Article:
Towards a More Stable Network Infrastructure
Speaker: Radhika Mittal, University of California, Berkeley
Location: 60 Fifth Avenue 150
Date: February 26, 2018, 2 p.m.
Host: Jinyang Li
There have been many recent proposals to change the network infrastructure in order to meet different performance objectives. These changes are often difficult to deploy, either requiring specialized network switching hardware or greatly complicating network management. Rather than continuing to add new features to the network in an ad-hoc manner, my work advocates a principled approach for meeting different performance objectives, that leads to a more stable network infrastructure. This approach is based on the following two questions: First, can we avoid making changes to the network infrastructure by looking for solutions that only change the end-points? Second, when infrastructure changes are needed, can we make them universal in nature? In this talk, I will primarily focus on the second question, where I explore whether we can have a universal packet scheduling algorithm, that can mimic all other scheduling algorithms. Towards the end, I will briefly present three examples in the context of wide-area and datacenter congestion control, where I tackle the first question of avoiding changes to the network infrastructure.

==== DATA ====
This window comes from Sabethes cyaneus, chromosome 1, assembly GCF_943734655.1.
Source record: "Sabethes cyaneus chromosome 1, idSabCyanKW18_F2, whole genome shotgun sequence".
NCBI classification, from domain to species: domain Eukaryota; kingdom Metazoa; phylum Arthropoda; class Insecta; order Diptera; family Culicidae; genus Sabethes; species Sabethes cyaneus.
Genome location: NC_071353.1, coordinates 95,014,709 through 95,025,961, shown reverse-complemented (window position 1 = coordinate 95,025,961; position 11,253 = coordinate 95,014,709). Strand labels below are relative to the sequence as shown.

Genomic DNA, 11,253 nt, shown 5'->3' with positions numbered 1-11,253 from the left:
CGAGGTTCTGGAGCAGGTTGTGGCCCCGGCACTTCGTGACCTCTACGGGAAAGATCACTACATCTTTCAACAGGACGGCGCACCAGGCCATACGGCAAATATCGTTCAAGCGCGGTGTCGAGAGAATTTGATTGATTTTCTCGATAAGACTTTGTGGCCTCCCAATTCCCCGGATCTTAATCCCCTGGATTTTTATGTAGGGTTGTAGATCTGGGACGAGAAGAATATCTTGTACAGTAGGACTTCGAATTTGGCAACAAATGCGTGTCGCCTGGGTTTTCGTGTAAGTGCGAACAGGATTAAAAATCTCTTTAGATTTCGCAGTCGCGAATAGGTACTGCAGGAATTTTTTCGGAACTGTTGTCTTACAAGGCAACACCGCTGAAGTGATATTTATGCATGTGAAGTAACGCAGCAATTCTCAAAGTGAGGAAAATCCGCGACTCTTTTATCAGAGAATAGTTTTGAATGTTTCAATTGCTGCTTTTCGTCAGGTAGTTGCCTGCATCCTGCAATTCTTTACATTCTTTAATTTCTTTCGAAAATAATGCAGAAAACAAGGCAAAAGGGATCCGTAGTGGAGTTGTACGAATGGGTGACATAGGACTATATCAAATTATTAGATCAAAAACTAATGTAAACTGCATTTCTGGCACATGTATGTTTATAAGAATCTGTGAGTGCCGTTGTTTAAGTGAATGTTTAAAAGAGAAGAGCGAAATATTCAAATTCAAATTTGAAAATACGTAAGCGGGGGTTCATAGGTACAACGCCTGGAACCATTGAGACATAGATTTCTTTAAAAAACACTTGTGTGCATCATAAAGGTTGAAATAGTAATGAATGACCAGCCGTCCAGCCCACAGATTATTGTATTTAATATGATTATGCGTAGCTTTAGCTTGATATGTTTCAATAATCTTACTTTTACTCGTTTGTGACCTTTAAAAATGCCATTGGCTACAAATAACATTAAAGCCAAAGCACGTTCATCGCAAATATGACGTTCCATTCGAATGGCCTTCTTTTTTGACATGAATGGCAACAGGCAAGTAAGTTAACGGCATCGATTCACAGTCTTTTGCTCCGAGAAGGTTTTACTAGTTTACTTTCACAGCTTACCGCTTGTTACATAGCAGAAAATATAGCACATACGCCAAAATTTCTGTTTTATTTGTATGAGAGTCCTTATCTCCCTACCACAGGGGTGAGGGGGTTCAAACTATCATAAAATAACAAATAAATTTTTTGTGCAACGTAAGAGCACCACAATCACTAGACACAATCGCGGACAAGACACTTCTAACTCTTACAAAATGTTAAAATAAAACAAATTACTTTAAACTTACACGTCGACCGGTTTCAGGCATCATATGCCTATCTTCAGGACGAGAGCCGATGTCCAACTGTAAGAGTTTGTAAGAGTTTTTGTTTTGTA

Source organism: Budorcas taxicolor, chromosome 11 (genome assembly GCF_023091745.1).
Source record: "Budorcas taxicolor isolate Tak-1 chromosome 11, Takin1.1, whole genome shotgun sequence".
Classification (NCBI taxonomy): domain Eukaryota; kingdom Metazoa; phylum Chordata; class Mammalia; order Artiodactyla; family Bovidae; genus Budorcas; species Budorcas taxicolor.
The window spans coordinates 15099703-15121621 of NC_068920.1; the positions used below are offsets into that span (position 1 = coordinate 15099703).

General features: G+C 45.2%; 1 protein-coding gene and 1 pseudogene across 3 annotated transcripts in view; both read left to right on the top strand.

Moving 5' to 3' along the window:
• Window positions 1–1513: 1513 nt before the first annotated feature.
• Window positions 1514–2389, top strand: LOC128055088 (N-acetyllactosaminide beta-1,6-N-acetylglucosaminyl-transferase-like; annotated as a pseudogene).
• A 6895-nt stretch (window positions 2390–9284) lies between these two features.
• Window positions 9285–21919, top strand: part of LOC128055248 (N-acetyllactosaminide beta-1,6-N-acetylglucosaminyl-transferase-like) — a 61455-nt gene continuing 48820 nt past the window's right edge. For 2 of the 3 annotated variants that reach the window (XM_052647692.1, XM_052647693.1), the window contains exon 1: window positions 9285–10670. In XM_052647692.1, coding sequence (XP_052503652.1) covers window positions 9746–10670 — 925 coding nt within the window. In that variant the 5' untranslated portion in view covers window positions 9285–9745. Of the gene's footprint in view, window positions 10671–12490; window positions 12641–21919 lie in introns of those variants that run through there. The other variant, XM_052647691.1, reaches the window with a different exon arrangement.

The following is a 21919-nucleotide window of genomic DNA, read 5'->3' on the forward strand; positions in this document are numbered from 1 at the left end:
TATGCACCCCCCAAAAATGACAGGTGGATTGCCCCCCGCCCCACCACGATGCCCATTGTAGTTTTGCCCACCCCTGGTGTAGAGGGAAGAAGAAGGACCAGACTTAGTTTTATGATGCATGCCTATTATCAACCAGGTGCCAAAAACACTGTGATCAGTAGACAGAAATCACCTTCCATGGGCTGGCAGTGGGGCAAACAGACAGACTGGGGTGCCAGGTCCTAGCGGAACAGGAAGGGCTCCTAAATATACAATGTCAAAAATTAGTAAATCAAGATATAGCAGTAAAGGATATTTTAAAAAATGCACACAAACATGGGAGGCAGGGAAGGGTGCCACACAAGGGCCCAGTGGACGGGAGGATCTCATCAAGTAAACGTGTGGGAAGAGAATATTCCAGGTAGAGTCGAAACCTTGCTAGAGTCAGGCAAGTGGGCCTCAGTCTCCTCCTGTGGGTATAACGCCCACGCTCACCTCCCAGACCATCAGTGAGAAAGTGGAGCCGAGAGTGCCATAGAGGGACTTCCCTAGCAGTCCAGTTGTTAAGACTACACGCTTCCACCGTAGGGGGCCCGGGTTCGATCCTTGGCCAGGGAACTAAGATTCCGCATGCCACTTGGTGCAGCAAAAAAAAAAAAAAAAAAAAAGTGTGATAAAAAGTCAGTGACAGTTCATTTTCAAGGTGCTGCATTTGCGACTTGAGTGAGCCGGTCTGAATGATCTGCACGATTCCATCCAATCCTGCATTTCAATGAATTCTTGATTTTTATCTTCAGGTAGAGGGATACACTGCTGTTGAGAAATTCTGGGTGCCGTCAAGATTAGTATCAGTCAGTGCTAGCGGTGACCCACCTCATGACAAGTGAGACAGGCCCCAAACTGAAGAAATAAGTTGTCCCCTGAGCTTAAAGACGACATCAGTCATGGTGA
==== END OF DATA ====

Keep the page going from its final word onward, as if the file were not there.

Radhika Mittal is a Phd candidate in the Computer Science Department at UC Berkeley, where she is advised by Prof. Sylvia Ratnasamy and Prof. Scott Shenker. Her work has covered several topics in computer systems and networking. Before starting at UC Berkeley in 2012, she received her bachelor degree in Computer Science and Engineering from IIT Kharagpur in India.
In-person attendance only available to those with active NYU ID cards.